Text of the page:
OT: OY!

I see by the morning paper that we, the taxpayers, are going to buy Fannie Mae and Freddie Mac. It's going to cost us "billions of dollars" according to the article.
Why are we bailing out companies that knowingly gave mortgages to people who couldn't afford them? If a mortgage holder has been defrauded by a company, he should have legal recourse. If a company has been defrauded by a mortgage holder, likewise. Other than that, let them eat cake.
Just watch - I'll bet the bailout goes into the pockets of some fat cats on Wall Street. It's the S&L bailout all over again.
Are we on the same side this time, Doug and Tim?
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[snip]
And McCain won't have ANYthing to with it again...right?
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Larry Blanchard wrote:

You do realize that Fannie May and Freddie Mac aren't really private companies. They are "Government Sponsored Enterprises" that were designed to provide low-income loans (i.e., loans to people who more than likely are not going to be able to pay them back). In addition to poor business management, it appears that these two federal government enterprises are also being used to channel money to politically oriented groups: <http://www.marketwatch.com/news/story/nlpc-blasts-fannie-mae-freddie/story.aspx?guid =&dist=hppr> One of the previous overseers of Fannie May was forced to resign because of malfeasance.

This isn't a federal bailout of private institutions. This is paying the consequences of another set of tender-hearted fuzzy thinking on Congress's part.

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If you're going to be dumb, you better be tough

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Yep. No authority under the Constitution for the federal government to be involved in this in any way.
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You don't seem to understand.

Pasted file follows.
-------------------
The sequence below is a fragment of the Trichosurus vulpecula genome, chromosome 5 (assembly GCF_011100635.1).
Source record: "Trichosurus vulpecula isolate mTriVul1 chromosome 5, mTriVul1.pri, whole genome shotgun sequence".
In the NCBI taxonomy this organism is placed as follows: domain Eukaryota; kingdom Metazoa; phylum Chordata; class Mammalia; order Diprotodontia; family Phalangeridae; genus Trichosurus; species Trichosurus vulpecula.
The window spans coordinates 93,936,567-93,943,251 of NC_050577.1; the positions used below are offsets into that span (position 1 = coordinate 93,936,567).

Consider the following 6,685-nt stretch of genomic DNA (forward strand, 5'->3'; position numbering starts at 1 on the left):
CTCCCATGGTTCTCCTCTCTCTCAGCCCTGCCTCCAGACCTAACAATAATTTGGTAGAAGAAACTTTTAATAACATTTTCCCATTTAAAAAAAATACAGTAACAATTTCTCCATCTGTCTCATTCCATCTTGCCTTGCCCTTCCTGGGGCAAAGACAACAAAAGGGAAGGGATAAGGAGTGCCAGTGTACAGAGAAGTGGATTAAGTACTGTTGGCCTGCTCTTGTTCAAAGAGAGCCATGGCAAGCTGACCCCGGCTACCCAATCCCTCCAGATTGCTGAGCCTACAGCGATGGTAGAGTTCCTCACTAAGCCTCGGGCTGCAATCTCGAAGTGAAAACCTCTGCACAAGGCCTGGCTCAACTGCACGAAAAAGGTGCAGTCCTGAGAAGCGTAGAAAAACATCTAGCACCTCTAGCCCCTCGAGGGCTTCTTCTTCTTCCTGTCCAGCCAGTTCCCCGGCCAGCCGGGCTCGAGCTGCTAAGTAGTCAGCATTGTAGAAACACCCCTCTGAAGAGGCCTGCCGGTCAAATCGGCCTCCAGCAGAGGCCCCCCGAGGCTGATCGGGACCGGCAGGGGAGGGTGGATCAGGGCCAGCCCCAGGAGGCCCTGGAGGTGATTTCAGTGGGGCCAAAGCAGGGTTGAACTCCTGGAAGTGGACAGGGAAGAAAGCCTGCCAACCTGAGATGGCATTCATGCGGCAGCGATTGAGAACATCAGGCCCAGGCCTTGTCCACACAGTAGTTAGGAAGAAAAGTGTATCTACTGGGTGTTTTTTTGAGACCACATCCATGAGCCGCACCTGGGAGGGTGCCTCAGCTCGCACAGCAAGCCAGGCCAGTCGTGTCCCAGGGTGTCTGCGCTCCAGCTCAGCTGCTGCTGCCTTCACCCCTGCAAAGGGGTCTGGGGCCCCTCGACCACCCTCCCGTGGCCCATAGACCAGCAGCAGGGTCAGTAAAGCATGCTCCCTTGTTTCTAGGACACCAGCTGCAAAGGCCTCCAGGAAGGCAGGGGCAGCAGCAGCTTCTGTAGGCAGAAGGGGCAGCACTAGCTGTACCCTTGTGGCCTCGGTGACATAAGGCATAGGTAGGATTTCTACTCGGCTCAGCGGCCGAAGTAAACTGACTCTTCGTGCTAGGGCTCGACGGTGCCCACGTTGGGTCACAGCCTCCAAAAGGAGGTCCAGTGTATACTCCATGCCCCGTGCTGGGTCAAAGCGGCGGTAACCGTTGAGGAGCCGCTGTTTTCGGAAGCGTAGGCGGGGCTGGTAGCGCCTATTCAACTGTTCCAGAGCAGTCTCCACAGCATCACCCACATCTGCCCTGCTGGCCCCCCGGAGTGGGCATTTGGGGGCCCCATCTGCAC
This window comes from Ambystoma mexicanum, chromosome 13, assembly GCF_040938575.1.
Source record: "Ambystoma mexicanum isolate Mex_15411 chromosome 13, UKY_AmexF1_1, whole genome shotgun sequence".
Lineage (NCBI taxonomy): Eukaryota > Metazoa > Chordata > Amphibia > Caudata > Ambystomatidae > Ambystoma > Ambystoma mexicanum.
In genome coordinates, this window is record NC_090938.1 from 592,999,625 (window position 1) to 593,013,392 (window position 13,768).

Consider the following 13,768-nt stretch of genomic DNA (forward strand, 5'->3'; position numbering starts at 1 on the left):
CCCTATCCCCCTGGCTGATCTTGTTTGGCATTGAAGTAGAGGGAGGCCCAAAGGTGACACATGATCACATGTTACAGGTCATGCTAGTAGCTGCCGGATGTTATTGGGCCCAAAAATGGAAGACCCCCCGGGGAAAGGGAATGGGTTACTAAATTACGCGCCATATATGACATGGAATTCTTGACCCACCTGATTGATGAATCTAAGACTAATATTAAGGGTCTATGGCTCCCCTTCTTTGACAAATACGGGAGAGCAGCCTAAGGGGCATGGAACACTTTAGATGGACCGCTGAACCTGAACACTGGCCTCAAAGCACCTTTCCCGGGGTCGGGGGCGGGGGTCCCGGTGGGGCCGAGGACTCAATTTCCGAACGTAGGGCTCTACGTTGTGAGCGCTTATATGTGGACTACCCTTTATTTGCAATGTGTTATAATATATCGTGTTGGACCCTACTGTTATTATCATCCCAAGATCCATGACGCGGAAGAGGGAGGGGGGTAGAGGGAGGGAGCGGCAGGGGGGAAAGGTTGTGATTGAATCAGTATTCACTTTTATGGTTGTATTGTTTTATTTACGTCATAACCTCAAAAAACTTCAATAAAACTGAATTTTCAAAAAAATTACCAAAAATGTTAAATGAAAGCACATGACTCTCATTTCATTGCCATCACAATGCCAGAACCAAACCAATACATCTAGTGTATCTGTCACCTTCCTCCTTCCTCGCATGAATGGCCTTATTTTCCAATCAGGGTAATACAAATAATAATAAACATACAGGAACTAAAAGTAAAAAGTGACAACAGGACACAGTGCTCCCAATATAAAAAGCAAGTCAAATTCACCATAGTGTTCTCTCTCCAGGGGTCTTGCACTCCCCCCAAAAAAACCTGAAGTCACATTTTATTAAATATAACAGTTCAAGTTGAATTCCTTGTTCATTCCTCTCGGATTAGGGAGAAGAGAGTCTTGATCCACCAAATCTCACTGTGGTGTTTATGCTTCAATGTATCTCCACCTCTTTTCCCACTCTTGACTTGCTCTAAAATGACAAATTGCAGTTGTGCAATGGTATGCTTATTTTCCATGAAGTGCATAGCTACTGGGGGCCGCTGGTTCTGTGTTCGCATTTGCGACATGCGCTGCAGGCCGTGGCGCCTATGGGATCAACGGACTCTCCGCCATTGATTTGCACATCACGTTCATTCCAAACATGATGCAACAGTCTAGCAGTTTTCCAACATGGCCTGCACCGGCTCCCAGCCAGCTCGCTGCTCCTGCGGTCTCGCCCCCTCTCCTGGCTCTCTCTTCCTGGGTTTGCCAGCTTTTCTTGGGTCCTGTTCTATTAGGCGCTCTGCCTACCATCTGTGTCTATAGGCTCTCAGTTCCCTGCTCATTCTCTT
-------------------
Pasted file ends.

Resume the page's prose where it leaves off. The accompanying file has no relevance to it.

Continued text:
Here's how the game is played
You "privatize" profits.
If there's a profit - it goes to the "investors"
You "socialize" losses. If there's a loss it's paid for by the tax payer.
Why we don't crucify - and I mean upside down, naked, crown of thorns crucifiction (sp?) during the Super Bowl at least a few of these greedy bastards still amazes me.
Let "The Market" have its way and it'll solve all problems Mr. Friedman? Have you studied history - at all?
So this is just another installment in a very old story - that has no end in sight.
They are hungry? Let them eat cake!
Have you lost your head?
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charlieb wrote:

The problem with your rant on this topic is that both Freddie Mac and Fannie May are GOVERNMENT agencies. Fannie May was started during the Roosevelt administration. The "fat cats" of which you speak are former government employees who lined their pockets knowing the government would bail out the agencies. People who cashed in? Franklin Raines to the tune of $52M, Jamie Gorelick (yep the one who helped enable the 9/11 attacks by erecting the "wall" between the CIA and FBI, preventing sharing of information): $15M, James A Johnson: $1.9M. There were plenty of warnings, but because this is a quasi-government organization, nobody was willing to take on the political fallout. Imagine the howls of outrage over those evil Republicans going after agencies that assure low-income people of loans. This information can be found in stories in the Washington Post and Barron's.